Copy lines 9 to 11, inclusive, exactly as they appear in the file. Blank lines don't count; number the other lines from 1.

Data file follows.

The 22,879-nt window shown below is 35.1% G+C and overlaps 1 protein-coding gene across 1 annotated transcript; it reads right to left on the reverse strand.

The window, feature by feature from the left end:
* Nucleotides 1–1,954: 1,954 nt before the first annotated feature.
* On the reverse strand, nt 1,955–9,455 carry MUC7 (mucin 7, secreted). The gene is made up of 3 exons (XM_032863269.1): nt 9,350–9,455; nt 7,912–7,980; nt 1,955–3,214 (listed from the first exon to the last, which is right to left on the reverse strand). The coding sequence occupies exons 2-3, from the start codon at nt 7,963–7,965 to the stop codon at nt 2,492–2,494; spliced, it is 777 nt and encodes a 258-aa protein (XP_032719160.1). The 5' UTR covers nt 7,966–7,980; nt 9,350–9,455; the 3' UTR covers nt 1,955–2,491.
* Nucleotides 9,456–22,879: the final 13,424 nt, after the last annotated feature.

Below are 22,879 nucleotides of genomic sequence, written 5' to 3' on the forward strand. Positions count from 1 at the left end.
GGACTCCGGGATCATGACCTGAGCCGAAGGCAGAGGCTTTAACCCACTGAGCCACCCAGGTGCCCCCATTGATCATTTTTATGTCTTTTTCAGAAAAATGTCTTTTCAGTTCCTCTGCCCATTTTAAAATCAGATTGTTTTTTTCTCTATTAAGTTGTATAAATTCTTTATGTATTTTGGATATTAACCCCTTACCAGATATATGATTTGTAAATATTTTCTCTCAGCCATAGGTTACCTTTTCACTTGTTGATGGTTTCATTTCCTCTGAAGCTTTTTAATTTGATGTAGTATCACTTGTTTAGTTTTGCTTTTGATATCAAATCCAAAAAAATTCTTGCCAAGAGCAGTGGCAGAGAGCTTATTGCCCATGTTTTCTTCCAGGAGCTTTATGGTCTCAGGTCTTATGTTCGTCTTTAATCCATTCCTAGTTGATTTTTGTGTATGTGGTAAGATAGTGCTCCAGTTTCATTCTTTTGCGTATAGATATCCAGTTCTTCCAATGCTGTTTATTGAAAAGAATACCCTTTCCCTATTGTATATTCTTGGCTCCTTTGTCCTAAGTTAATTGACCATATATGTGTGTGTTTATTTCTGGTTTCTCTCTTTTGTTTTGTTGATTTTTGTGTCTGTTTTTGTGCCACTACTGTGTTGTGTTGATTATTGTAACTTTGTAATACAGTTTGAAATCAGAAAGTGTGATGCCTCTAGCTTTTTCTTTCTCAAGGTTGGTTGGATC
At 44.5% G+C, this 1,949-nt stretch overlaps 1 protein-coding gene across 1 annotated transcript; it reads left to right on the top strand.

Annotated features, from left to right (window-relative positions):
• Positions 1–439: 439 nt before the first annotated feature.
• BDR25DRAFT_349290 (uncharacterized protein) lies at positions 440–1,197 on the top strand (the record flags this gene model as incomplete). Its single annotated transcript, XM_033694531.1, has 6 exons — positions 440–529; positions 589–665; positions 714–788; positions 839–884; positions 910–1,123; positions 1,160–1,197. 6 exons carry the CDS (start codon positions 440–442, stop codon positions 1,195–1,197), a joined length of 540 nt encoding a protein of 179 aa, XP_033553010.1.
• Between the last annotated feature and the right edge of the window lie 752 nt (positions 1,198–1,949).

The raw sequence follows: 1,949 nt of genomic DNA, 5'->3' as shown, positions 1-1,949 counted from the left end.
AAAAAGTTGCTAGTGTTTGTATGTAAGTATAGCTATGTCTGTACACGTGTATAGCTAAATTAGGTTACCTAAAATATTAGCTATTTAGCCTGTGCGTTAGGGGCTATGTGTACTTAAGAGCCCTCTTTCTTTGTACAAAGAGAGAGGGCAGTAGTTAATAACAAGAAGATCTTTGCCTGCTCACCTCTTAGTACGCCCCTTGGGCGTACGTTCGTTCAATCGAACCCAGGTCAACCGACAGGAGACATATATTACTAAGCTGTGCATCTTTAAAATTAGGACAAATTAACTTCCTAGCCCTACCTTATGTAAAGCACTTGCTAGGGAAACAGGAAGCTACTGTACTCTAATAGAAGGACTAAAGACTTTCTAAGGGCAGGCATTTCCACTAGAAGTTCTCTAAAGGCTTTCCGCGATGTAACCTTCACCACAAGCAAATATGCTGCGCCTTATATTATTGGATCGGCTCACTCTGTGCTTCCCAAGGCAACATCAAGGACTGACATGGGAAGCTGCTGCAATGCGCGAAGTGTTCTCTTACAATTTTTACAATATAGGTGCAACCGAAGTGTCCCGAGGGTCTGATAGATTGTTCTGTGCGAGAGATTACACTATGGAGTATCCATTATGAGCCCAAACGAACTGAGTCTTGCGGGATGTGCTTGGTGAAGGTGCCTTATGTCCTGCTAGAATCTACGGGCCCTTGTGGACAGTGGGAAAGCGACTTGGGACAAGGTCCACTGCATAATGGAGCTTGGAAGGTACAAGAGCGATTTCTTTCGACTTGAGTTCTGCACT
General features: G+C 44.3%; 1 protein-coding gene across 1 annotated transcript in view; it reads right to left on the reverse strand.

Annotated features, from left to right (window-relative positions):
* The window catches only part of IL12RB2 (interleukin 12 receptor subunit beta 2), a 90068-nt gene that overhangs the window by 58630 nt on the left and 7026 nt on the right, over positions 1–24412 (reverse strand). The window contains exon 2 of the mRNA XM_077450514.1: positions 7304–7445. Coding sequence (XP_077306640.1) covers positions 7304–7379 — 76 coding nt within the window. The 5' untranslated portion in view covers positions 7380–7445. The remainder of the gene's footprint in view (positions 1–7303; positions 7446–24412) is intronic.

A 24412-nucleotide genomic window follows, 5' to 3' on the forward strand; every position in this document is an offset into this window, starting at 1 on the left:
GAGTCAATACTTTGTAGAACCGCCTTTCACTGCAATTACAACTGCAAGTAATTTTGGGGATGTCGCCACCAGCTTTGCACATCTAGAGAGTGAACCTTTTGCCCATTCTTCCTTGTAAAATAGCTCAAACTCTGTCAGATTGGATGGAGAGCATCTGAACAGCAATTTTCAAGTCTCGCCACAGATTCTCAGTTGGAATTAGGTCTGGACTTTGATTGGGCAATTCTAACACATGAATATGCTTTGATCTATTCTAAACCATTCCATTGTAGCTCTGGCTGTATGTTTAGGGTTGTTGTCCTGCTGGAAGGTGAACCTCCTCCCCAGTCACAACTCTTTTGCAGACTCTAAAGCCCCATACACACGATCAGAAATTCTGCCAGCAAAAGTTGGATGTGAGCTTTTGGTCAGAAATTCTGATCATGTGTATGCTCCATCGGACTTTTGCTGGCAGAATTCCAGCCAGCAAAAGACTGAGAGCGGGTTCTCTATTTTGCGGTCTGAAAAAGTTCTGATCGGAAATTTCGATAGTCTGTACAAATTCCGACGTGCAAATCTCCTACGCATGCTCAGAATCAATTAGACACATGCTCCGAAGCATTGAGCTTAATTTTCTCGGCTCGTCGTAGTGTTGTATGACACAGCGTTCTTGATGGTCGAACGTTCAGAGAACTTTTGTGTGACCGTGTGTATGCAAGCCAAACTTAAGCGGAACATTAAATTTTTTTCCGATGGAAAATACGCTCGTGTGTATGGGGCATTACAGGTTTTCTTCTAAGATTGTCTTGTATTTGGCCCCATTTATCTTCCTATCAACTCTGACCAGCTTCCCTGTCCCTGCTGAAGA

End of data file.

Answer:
Annotated features, from left to right (window-relative positions):
• Positions 1–439: 439 nt before the first annotated feature.
• BDR25DRAFT_349290 (uncharacterized protein) lies at positions 440–1,197 on the top strand (the record flags this gene model as incomplete). Its single annotated transcript, XM_033694531.1, has 6 exons — positions 440–529; positions 589–665; positions 714–788; positions 839–884; positions 910–1,123; positions 1,160–1,197. 6 exons carry the CDS (start codon positions 440–442, stop codon positions 1,195–1,197), a joined length of 540 nt encoding a protein of 179 aa, XP_033553010.1.